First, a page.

The Great Recession was a big test for Kinder Morgan Energy Partners. As the U.S. economy slowed, the company’s revenue from its network of pipelines fell too. Cash flow from operations bottomed at $518 million in the first quarter of 2011. Since then the rebound has been extremely strong with cash flow from operations climbing to $1.25 billion in the second quarter of 2011 to $1.98 billion in the third quarter to $2.87 billion in the fourth quarter.
That’s let the company raise dividend payouts from $538 million in the first quarter of 2011 to $2.24 billion in the fourth quarter of 2011.
Great but investors need to ask not just what have you done for me lately but also what will you do for me tomorrow.
Master limited partnerships make their money by borrowing (since they pay out most of their net income they don’t have a lot of retained earnings to re-invest) and then using that borrowed cash to invest in assets with a rate of return above what they’ve paying on the money they’ve borrowed.
The challenge right now isn’t borrowing cheaply—for a company like Kinder Morgan Partners money is cheap and plentiful—but finding enough new projects with high enough potential returns.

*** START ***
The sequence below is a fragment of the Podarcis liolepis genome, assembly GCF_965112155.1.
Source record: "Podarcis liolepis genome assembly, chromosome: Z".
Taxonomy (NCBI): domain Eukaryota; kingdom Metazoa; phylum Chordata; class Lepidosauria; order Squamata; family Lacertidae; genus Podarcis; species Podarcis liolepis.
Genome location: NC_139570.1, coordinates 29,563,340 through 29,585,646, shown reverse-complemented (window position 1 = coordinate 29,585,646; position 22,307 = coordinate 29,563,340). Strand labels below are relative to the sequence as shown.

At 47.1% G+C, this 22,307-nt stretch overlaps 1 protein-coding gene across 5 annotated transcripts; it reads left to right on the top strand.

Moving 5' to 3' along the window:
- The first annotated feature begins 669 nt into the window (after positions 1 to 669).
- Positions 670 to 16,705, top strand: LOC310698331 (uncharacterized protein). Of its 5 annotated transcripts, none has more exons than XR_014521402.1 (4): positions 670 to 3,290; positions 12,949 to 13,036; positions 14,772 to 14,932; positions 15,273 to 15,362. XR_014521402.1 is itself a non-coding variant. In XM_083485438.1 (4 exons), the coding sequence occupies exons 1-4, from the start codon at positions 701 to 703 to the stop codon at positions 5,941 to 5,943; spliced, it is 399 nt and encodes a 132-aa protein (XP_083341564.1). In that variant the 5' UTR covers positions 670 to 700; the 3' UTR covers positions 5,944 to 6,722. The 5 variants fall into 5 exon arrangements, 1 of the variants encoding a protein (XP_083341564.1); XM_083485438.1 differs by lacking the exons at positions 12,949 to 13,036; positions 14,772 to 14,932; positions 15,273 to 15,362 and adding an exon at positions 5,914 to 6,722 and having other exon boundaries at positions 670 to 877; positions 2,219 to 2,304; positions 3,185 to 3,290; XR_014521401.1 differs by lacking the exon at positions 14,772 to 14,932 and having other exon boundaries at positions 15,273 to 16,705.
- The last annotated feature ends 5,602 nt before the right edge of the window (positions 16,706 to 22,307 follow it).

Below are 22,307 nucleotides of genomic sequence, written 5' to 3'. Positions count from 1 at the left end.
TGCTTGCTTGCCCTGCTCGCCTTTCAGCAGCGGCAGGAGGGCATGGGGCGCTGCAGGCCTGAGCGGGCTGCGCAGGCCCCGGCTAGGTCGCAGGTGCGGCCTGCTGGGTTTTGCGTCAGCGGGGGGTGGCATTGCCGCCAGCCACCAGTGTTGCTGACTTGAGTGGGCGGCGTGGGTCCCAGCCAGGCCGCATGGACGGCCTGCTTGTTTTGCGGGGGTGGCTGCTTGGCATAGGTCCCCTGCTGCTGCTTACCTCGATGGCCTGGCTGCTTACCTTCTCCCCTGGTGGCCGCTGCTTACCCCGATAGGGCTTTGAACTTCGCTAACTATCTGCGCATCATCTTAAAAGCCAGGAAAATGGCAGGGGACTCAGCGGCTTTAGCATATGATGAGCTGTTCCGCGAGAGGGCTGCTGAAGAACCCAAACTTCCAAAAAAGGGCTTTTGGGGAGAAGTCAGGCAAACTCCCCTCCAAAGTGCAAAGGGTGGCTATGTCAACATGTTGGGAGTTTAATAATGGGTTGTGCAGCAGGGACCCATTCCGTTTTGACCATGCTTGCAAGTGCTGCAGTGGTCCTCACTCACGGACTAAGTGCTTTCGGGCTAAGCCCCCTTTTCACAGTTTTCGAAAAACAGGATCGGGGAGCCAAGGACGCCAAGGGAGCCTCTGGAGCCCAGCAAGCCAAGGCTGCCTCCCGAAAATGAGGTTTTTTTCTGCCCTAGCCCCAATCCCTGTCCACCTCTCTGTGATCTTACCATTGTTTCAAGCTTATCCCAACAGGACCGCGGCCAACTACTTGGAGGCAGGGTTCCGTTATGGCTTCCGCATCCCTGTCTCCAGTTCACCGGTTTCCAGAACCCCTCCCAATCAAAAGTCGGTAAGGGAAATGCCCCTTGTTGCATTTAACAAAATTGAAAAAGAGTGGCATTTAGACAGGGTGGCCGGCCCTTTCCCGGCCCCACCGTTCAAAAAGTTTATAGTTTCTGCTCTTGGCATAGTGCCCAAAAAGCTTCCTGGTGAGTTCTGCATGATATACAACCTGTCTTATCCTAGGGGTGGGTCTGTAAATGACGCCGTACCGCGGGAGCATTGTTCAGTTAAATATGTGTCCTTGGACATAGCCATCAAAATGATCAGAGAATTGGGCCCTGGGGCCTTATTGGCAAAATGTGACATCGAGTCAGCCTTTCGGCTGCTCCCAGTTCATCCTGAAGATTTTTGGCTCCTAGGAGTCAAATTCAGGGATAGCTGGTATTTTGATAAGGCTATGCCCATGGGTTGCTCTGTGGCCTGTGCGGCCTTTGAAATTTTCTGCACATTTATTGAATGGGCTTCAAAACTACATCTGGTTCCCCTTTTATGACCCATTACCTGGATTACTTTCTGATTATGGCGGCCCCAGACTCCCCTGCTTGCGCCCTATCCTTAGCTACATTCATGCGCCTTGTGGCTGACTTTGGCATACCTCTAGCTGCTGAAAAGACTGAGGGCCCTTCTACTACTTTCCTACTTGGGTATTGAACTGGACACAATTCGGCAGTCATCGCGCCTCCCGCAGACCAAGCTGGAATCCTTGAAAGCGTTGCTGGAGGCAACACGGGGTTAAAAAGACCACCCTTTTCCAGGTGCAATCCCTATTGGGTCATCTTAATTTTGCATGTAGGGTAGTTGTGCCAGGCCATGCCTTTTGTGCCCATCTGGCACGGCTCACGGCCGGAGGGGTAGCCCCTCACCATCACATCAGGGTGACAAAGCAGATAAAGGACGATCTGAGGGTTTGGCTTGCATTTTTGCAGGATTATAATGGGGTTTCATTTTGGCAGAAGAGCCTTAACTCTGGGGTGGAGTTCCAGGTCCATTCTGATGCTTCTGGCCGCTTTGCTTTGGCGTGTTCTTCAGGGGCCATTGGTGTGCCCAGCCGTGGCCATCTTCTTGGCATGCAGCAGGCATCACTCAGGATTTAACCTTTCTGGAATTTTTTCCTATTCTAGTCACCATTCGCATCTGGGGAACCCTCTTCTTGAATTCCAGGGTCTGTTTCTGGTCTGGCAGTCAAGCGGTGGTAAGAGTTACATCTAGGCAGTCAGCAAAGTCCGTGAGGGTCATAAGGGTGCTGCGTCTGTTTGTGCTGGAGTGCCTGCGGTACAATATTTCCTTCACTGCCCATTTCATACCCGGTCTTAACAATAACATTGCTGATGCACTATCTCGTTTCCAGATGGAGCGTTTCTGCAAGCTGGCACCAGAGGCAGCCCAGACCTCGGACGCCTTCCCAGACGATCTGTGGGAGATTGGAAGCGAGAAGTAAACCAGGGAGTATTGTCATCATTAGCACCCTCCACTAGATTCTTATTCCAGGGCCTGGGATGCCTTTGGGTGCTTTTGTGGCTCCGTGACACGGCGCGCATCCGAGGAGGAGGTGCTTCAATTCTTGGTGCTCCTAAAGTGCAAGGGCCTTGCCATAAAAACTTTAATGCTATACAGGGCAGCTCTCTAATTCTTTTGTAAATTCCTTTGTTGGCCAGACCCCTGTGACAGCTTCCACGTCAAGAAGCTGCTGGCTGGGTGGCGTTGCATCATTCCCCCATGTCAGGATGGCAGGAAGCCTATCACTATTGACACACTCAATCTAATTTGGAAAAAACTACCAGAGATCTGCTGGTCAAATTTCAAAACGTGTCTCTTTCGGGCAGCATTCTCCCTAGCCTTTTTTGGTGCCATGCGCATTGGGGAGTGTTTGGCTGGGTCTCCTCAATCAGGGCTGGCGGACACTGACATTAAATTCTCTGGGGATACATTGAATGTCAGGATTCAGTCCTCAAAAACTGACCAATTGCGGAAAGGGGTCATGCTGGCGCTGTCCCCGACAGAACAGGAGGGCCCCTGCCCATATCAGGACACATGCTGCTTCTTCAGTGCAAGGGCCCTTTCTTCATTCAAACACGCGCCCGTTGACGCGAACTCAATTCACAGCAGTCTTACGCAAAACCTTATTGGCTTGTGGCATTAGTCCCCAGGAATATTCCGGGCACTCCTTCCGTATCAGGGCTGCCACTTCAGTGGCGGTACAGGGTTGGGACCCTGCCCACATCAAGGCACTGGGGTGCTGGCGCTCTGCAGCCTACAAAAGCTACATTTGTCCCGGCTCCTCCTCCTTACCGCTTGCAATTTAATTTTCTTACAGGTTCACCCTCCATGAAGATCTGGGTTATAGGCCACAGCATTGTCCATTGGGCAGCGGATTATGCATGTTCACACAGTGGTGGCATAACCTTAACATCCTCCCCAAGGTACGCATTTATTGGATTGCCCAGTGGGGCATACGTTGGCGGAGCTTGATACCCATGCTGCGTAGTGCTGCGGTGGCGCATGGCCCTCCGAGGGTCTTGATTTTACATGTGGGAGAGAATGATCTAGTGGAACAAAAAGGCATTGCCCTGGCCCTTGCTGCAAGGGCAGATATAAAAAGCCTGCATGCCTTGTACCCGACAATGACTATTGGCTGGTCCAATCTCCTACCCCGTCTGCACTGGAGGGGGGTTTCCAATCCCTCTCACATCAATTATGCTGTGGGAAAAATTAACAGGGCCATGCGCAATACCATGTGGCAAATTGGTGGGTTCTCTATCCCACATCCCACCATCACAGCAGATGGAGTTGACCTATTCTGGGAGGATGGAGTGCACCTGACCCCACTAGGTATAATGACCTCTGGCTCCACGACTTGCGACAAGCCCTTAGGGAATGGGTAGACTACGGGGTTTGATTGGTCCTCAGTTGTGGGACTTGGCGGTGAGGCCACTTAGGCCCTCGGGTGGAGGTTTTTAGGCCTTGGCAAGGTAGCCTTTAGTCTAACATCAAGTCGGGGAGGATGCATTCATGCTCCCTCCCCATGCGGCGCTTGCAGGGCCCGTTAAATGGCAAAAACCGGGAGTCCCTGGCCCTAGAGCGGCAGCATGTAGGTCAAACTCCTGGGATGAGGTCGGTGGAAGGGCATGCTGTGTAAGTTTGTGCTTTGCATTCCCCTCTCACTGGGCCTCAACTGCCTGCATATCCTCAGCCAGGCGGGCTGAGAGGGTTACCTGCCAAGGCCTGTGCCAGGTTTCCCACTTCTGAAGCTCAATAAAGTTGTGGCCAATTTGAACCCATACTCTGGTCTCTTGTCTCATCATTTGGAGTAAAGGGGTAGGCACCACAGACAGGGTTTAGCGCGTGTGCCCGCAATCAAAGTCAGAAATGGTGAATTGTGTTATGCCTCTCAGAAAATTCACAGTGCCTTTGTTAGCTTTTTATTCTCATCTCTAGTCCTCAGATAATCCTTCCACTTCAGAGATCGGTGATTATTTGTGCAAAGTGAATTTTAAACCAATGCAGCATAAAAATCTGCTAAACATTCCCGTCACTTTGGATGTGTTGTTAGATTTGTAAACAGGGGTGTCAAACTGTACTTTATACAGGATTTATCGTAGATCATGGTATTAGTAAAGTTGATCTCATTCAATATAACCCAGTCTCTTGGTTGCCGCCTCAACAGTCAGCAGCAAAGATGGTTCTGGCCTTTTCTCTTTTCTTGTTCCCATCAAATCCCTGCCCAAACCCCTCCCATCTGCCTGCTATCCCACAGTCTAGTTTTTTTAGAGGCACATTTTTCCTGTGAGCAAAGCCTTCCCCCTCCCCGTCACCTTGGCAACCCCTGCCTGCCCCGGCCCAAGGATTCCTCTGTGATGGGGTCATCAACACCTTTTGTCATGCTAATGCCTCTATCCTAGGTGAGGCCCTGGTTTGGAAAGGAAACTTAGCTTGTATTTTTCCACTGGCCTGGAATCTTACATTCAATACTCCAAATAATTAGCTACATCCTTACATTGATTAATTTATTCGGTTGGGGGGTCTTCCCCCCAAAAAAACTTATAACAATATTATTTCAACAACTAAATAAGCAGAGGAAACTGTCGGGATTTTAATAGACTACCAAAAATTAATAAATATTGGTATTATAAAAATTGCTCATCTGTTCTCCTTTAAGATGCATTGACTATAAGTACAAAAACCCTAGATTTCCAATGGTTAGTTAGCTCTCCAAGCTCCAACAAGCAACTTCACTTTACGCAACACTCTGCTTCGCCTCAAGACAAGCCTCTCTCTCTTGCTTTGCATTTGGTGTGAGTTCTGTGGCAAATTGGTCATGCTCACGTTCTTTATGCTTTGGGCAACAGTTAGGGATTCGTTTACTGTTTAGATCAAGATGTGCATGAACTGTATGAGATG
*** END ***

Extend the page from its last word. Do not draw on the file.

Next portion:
That’s where the proposed acquisition of El Paso (EP) by Kinder Morgan (KMI), which acts as general partner for Kinder Morgan Energy Partners. If the deal goes through, and I think it will despite an attempt by some shareholders to stay the March 6 vote, Kinder Morgan would be able to drop El Paso pipeline assets down to the Kinder Morgan Energy Partners master limited partnership (in return for cash, of course.) That growth pathway would increase the earning assets at the master limited partnership and enable Kinder Morgan Energy Partners to increase distributions by about 6% a year, Morningstar calculates. (Without the El Paso deal and those assets, Morningstar puts the annual increase at a not to shabby 4%.)
Kinder Morgan Energy Partners currently pays a 5.1% dividend.
You are correct in most of these assumptions. The drop-downs will be split between KMP and EPB, perhaps not equally but I expect these two MLPs to be combined in the future. The merger will probably fly and be immediately accretive to earnings. Even without it KMP will pay $5.00 per share next year. This is one of those "sleep-at-night stocks."